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PostPosted: Wed Jul 18, 2012 8:51 am 
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Wayne Stollings wrote:
Simple point: The measured acceleration in temperature increase is unprecedented in the known climate history. It is the sharp and sustained rise which creates the hockey stick end and which is the concern.


However this sharp rise may only look sharp in comparison with other warming periods due to our more detailed picture of it.

Also it may not be that sharp;

http://wattsupwiththat.com/2012/07/17/n ... enization/

Also of course the world temperature has not increased since 1998. The rise from 1970 to 98 is thus about twice the time that it has now been steady for.

The IPCC does not expect the world temperature to increase by more than 3.2 c(by 2100). Have you anything which suggests that the IPCC has underestimated the trouble?


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PostPosted: Wed Jul 18, 2012 11:28 am 
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Tim the Plumber wrote:
Exactly

So this responce is spot on;
Quote:
Translation; The present rate of temperature gain is unprecidented. the fear is that this will continue and will result in dangerous unprecidentedly high temperatures
nope... again, my point is that the actual temperature is not the issue (regarding it possibly being warmer in the MWP then it is today). High temperatures in the future are NOT what is going to cause catastrophe for humans, animals, and plants. What is going to cause all the problems is how quickly the weather is changing and how slow it is for life to adapt. We might be at war and have drastic loss of diversity of species long before matching the MWP's temperature norms simply due to the change in weather patterns. We only have a few months worth of food that is not eaten yet so massive drought or flood damage to crops in several parts of the world in one year span means massive starvation in the following year (until people realize they CAN eat grass and tree leaves). You also mentioned that present data is more accurate so changes look more drastic which is true but when you see the same hockey stick in the graphs where they show the area of uncertainty (no matter which side of the range of uncertainty you try to draw a straighter, less-hockey-stick-like line with), the same conclusions can be drawn... there has been a jerk and jounce to the system (even if it is not human-caused) that spells disaster. Now I will agree with you that trying to stop CO2 is a waste of money but for a different reason. You see no catastrophe and I see extreme catastrophe. In my opinion, we need to protect the economy so people can afford to survive weather changes and crop failures and land value changes and home heating and cooling bills. This can only happen if we are energy and food self-sufficient. Going solar has nothing to do with CO2 for me and everything with surviving power outages and severe economic depression and inflation. A greenhouse is not to look like a hippie or to go organic but rather to survive when there is no food left to buy at any price.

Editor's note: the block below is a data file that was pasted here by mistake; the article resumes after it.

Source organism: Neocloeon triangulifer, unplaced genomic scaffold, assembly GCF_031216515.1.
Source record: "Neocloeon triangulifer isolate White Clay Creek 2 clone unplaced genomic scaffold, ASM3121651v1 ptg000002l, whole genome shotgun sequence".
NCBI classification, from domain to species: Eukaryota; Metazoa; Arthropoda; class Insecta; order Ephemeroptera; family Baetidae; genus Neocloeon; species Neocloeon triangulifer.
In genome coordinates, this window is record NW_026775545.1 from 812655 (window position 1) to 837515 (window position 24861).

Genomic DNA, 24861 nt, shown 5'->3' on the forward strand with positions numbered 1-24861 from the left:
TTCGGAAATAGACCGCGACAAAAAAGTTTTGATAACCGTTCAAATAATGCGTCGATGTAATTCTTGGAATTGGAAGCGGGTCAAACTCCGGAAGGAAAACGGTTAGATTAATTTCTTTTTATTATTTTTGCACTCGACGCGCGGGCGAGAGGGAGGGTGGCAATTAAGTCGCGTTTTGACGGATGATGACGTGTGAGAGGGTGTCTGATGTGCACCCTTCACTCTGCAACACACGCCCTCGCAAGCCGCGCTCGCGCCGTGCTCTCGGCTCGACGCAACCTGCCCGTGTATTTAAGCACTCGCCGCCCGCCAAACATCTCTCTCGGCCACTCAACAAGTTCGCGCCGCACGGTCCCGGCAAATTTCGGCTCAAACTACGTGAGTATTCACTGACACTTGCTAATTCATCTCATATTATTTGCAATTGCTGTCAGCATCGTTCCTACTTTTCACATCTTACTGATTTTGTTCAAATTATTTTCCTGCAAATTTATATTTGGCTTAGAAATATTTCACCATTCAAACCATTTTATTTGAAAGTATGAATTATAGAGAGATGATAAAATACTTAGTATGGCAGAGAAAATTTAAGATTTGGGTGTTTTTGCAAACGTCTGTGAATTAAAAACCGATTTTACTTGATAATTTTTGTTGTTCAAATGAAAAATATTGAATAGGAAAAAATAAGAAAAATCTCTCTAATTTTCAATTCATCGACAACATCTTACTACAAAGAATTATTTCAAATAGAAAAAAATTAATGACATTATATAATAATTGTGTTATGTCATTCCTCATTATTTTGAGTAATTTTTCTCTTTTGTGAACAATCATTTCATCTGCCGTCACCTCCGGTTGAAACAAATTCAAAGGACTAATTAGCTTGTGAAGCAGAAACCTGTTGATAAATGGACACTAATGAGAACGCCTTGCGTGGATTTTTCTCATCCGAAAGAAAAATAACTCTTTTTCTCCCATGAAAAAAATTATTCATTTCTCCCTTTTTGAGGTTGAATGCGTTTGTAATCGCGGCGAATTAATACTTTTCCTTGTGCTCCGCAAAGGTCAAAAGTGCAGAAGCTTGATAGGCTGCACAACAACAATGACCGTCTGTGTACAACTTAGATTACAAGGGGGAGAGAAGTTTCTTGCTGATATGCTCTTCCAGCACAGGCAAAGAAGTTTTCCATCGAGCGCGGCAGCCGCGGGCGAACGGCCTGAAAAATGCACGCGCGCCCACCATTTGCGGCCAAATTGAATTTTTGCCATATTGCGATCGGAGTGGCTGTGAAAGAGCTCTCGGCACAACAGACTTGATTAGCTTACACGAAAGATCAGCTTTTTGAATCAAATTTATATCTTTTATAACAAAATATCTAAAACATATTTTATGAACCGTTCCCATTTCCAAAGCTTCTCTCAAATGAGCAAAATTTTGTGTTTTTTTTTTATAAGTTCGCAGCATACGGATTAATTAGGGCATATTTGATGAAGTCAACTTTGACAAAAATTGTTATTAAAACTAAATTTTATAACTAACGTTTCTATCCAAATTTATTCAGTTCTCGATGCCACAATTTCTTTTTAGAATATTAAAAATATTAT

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PostPosted: Wed Jul 18, 2012 11:46 am 
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Tim the Plumber wrote:
Wayne Stollings wrote:
Simple point: The measured acceleration in temperature increase is unprecedented in the known climate history. It is the sharp and sustained rise which creates the hockey stick end and which is the concern.


However this sharp rise may only look sharp in comparison with other warming periods due to our more detailed picture of it.


Not at all. The more detailed picture would only show the small ups and downs while the general trend would show the same sharp rise.

Quote:


Right, the same old song that only makes sense to those who need a straw to grasp. The differential analysis of those US sites which were claimed to be badly sited compared to those confirmed to be well sited showed the well sited set had a higher increase than the others.

Quote:
Also of course the world temperature has not increased since 1998. The rise from 1970 to 98 is thus about twice the time that it has now been steady for.


Which is only visible due to the more detailed picture and means nothing in relation to the warming trend.

Quote:
The IPCC does not expect the world temperature to increase by more than 3.2 c(by 2100). Have you anything which suggests that the IPCC has underestimated the trouble?


Why does it matter in the discussion of the documented historical trend?

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PostPosted: Wed Jul 18, 2012 11:54 am